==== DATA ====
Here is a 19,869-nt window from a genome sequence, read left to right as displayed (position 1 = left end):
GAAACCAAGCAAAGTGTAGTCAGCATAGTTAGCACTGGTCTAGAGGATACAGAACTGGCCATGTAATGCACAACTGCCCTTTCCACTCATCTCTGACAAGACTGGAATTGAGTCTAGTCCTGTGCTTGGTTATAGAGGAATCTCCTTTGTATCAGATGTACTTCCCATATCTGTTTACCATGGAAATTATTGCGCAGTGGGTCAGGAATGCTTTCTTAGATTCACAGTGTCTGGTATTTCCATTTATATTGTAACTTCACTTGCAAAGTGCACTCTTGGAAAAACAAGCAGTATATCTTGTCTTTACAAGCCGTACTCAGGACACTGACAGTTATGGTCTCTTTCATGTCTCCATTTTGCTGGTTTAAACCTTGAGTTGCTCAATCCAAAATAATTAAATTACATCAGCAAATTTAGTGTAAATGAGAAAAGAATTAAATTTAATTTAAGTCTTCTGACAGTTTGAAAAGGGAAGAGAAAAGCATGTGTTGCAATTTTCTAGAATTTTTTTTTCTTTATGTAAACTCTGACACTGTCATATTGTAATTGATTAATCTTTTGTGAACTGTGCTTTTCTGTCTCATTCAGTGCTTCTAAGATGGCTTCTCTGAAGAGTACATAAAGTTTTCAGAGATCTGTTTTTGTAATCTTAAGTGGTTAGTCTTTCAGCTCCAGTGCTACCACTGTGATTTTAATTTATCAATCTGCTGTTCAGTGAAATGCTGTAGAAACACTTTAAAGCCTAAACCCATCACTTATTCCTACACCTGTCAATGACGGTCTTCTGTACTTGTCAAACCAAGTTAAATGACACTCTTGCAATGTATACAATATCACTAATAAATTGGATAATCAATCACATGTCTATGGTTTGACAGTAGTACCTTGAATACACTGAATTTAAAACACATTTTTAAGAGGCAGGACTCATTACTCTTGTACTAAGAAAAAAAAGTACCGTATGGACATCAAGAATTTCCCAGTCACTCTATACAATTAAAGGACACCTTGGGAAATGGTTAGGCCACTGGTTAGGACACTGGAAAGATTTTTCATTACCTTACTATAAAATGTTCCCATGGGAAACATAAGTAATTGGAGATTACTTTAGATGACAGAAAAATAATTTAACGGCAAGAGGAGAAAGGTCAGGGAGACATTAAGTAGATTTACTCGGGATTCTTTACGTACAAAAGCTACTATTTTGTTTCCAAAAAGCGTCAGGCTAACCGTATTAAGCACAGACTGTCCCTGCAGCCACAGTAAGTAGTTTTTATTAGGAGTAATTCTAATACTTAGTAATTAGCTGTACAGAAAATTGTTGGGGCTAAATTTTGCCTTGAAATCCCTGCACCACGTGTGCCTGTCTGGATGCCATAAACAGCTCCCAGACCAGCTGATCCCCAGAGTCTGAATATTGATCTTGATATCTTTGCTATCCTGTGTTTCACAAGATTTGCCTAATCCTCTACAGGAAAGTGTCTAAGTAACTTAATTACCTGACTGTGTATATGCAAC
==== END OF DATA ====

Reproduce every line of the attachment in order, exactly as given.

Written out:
Here is a 19,869-nt window from a genome sequence, read left to right as displayed (position 1 = left end):
GAAACCAAGCAAAGTGTAGTCAGCATAGTTAGCACTGGTCTAGAGGATACAGAACTGGCCATGTAATGCACAACTGCCCTTTCCACTCATCTCTGACAAGACTGGAATTGAGTCTAGTCCTGTGCTTGGTTATAGAGGAATCTCCTTTGTATCAGATGTACTTCCCATATCTGTTTACCATGGAAATTATTGCGCAGTGGGTCAGGAATGCTTTCTTAGATTCACAGTGTCTGGTATTTCCATTTATATTGTAACTTCACTTGCAAAGTGCACTCTTGGAAAAACAAGCAGTATATCTTGTCTTTACAAGCCGTACTCAGGACACTGACAGTTATGGTCTCTTTCATGTCTCCATTTTGCTGGTTTAAACCTTGAGTTGCTCAATCCAAAATAATTAAATTACATCAGCAAATTTAGTGTAAATGAGAAAAGAATTAAATTTAATTTAAGTCTTCTGACAGTTTGAAAAGGGAAGAGAAAAGCATGTGTTGCAATTTTCTAGAATTTTTTTTTCTTTATGTAAACTCTGACACTGTCATATTGTAATTGATTAATCTTTTGTGAACTGTGCTTTTCTGTCTCATTCAGTGCTTCTAAGATGGCTTCTCTGAAGAGTACATAAAGTTTTCAGAGATCTGTTTTTGTAATCTTAAGTGGTTAGTCTTTCAGCTCCAGTGCTACCACTGTGATTTTAATTTATCAATCTGCTGTTCAGTGAAATGCTGTAGAAACACTTTAAAGCCTAAACCCATCACTTATTCCTACACCTGTCAATGACGGTCTTCTGTACTTGTCAAACCAAGTTAAATGACACTCTTGCAATGTATACAATATCACTAATAAATTGGATAATCAATCACATGTCTATGGTTTGACAGTAGTACCTTGAATACACTGAATTTAAAACACATTTTTAAGAGGCAGGACTCATTACTCTTGTACTAAGAAAAAAAAGTACCGTATGGACATCAAGAATTTCCCAGTCACTCTATACAATTAAAGGACACCTTGGGAAATGGTTAGGCCACTGGTTAGGACACTGGAAAGATTTTTCATTACCTTACTATAAAATGTTCCCATGGGAAACATAAGTAATTGGAGATTACTTTAGATGACAGAAAAATAATTTAACGGCAAGAGGAGAAAGGTCAGGGAGACATTAAGTAGATTTACTCGGGATTCTTTACGTACAAAAGCTACTATTTTGTTTCCAAAAAGCGTCAGGCTAACCGTATTAAGCACAGACTGTCCCTGCAGCCACAGTAAGTAGTTTTTATTAGGAGTAATTCTAATACTTAGTAATTAGCTGTACAGAAAATTGTTGGGGCTAAATTTTGCCTTGAAATCCCTGCACCACGTGTGCCTGTCTGGATGCCATAAACAGCTCCCAGACCAGCTGATCCCCAGAGTCTGAATATTGATCTTGATATCTTTGCTATCCTGTGTTTCACAAGATTTGCCTAATCCTCTACAGGAAAGTGTCTAAGTAACTTAATTACCTGACTGTGTATATGCAAC